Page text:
Ponatinib Shows Strong Activity in CML and ALL, Carries Thrombotic Risk

December 9, 2013

Ponatinib showed significant antileukemic activity in patients with CML and ALL, according to a phase II study that included a wide range of disease stages and mutation status; patients in the trial had a relatively high rate of adverse thrombotic events, an issue which has led to recent regulatory controversy surrounding the drug.

Ponatinib showed significant antileukemic activity in patients with chronic myeloid leukemia (CML) and acute lymphoblastic leukemia (ALL), according to a phase II study. The study included a wide range of disease stages and mutation status; patients in the trial had a relatively high rate of adverse thrombotic events, an issue which has led to recent regulatory controversy surrounding the drug.

In general, newly diagnosed CML patients receive the tyrosine kinase inhibitor (TKI) imatinib. “Although initial response rates are high, imatinib fails in up to 40% of patients because of disease resistance, frequently because of BCR-ABL kinase domain mutations or unacceptable side effects,” wrote study authors led by Jorge E. Cortes, MD, of MD Anderson Cancer Center in Houston. Patients who require a second-generation TKI and still do not respond have a very poor prognosis, they continued, and unless a patient is among the few who are eligible for an allogeneic stem cell transplantation, the disease is likely to be fatal.

Ponatinib is a TKI that has activity against unmutated and mutated BCR-ABL, including the common T315I mutation present in 20% of TKI-resistant patients. The new study was a phase II trial of 449 patients with CML or Philadelphia chromosome-positive ALL. These were heavily pretreated patients: 37% had received two TKIs previously (imatinib, dasatinib, nilotinib, or bosutinib), and 55% had received at least three. Other patients had been treated with chemotherapy agents; all patients received an initial dose of 45 mg ponatinib daily.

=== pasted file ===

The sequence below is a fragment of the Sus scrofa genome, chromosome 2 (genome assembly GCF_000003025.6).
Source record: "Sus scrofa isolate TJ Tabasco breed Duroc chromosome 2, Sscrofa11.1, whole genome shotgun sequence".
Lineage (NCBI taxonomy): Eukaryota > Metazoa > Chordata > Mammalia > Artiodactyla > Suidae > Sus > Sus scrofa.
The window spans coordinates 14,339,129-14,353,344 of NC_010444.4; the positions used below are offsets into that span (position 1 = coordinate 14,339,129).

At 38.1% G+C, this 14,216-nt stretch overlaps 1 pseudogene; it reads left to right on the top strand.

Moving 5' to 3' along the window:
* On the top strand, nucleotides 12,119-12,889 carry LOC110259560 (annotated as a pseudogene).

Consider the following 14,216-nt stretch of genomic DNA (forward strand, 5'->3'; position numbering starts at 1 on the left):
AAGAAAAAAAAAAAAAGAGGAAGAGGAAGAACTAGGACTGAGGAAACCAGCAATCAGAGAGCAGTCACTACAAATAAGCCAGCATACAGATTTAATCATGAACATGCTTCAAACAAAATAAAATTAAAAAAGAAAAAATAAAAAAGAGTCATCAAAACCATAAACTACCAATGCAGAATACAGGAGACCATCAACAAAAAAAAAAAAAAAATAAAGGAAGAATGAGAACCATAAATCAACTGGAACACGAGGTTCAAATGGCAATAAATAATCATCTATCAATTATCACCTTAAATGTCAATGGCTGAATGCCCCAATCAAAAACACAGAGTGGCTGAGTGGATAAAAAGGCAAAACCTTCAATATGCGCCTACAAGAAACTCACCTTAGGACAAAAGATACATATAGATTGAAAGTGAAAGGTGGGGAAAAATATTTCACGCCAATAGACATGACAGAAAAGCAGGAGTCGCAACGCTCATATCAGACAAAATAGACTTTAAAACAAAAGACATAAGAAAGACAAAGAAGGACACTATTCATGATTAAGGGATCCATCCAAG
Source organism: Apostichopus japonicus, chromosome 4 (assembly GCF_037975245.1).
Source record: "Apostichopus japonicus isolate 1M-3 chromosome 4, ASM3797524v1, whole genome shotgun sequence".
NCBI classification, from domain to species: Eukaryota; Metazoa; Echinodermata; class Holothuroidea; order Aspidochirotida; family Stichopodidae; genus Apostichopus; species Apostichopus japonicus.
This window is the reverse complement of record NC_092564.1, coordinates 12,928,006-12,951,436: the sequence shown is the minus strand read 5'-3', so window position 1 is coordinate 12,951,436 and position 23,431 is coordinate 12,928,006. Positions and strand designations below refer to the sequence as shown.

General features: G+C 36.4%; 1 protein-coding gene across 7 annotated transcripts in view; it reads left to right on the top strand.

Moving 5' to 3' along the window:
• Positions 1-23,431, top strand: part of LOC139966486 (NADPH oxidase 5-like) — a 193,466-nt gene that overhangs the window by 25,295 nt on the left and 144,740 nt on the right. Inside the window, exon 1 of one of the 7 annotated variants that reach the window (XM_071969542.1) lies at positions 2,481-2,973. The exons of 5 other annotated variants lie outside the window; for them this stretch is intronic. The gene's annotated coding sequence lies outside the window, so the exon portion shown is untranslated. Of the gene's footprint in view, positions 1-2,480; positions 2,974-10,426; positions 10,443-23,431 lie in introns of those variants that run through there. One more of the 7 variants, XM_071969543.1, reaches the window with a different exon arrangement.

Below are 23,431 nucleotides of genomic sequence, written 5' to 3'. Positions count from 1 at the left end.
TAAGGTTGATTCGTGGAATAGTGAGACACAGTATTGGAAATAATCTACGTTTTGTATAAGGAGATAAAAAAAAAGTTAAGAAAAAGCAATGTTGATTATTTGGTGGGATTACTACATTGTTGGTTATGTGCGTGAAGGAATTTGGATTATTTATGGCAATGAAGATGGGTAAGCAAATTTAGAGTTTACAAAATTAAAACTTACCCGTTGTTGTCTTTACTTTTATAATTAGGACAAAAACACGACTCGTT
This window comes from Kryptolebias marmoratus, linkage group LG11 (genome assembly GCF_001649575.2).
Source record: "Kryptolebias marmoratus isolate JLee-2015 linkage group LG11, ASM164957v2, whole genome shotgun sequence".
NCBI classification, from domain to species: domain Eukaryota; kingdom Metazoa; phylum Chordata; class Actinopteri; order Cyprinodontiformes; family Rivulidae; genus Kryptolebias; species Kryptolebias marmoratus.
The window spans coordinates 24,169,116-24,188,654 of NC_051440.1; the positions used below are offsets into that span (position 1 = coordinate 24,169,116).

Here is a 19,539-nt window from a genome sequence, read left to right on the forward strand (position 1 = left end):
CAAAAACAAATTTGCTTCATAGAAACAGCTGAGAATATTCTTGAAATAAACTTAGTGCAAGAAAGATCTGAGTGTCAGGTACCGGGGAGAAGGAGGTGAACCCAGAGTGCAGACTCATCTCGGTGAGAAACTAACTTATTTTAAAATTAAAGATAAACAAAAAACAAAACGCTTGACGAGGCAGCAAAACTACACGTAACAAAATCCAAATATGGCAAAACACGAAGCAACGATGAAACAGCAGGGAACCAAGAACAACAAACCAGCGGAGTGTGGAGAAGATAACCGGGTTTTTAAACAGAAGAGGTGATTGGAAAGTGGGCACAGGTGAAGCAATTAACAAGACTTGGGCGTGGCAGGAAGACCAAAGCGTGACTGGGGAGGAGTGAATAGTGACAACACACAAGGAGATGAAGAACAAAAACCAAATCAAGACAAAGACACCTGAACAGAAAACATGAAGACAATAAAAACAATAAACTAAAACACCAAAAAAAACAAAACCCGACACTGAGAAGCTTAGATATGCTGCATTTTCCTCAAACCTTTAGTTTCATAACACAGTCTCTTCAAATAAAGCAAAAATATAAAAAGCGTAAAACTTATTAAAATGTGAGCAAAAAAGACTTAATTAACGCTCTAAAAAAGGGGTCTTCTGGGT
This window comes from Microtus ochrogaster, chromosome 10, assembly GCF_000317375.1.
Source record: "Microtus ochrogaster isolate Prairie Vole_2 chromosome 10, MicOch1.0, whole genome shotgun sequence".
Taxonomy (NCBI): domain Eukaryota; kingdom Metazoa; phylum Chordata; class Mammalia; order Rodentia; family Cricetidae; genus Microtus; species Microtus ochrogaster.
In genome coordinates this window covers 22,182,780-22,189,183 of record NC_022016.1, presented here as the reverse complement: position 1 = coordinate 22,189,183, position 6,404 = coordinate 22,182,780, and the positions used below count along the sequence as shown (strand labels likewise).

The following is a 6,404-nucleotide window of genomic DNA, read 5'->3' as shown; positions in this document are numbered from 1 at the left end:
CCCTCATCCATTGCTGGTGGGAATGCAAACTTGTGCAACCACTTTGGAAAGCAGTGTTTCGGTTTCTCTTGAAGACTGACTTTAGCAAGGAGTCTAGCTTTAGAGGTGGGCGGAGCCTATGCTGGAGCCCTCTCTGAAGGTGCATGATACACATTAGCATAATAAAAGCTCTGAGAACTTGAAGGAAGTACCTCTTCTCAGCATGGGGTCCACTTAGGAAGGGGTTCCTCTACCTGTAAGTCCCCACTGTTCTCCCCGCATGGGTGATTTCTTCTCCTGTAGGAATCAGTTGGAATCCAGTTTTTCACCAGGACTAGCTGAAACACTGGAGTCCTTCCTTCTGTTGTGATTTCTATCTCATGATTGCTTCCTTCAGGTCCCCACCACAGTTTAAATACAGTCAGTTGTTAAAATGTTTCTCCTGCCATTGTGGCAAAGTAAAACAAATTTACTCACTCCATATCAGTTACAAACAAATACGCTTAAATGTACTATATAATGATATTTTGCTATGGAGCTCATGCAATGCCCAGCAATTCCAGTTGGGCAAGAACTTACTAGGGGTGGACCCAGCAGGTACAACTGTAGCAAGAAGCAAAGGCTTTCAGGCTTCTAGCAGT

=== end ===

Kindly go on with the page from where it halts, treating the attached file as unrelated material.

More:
There was a mean follow-up of 15 months; 56% of the 267 patients with chronic phase CML had a major cytogenetic response at 12 months, which was the study’s primary endpoint. A total of 46% had a complete cytogenetic response, and 34% had a major molecular response. “Patients who received fewer previous tyrosine kinase inhibitors, were younger, and had a shorter interval between diagnosis and enrollment in the study tended to have higher response rates,” the authors wrote.

Among the 83 patients with accelerated phase CML the response rates were similar, at 55% for a major hematologic response by 6 months, and 39%, 24%, and 16% for major cytogenetic responses, complete cytogenetic responses, and major molecular responses, respectively. Again, those who received fewer TKIs before the study fared better on ponatinib.

Among patients with blast phase CML, 31% had a major hematologic response by 6 months, while 23% achieved a major cytogenetic response, and 18% had a complete cytogenetic response. Forty-one percent of those with Ph-positive ALL had a major hematologic response, 47% had a major cytogenetic response, and 38% had a complete cytogenetic response.

While the most common nonhematologic adverse events in the study included rash, dry skin, and abdominal pain, the researchers did observe a substantial number of arterial thrombotic events. Regardless of whether the event was considered related to treatment, 7.1% of all patients had a cardiovascular event, 3.6% had a cerebrovascular event, and 4.9% had a peripheral vascular event. These data are contributing to recent US Food and Drug Administration decisions to first issue a safety alert for ponatinib, and to then request a discontinuation of marketing by the manufacturer, Ariad Pharmaceuticals. Most recently, the European Medicines Association allowed ponatinib to stay on the market but listed recommendations for reducing the risk of thrombotic events.

The study authors noted that the accumulating evidence on arterial thrombosis with ponatinib has also led to the termination of the frontline therapy study known as EPIC. “Awareness of these ponatinib-associated events is critical in the treatment of patients who are receiving ponatinib,” they wrote. “In this study, arterial thrombotic events were observed predominantly in patients with either a documented ischemic condition or one or more risk factors at baseline. Patients with these clinical features should be carefully monitored.”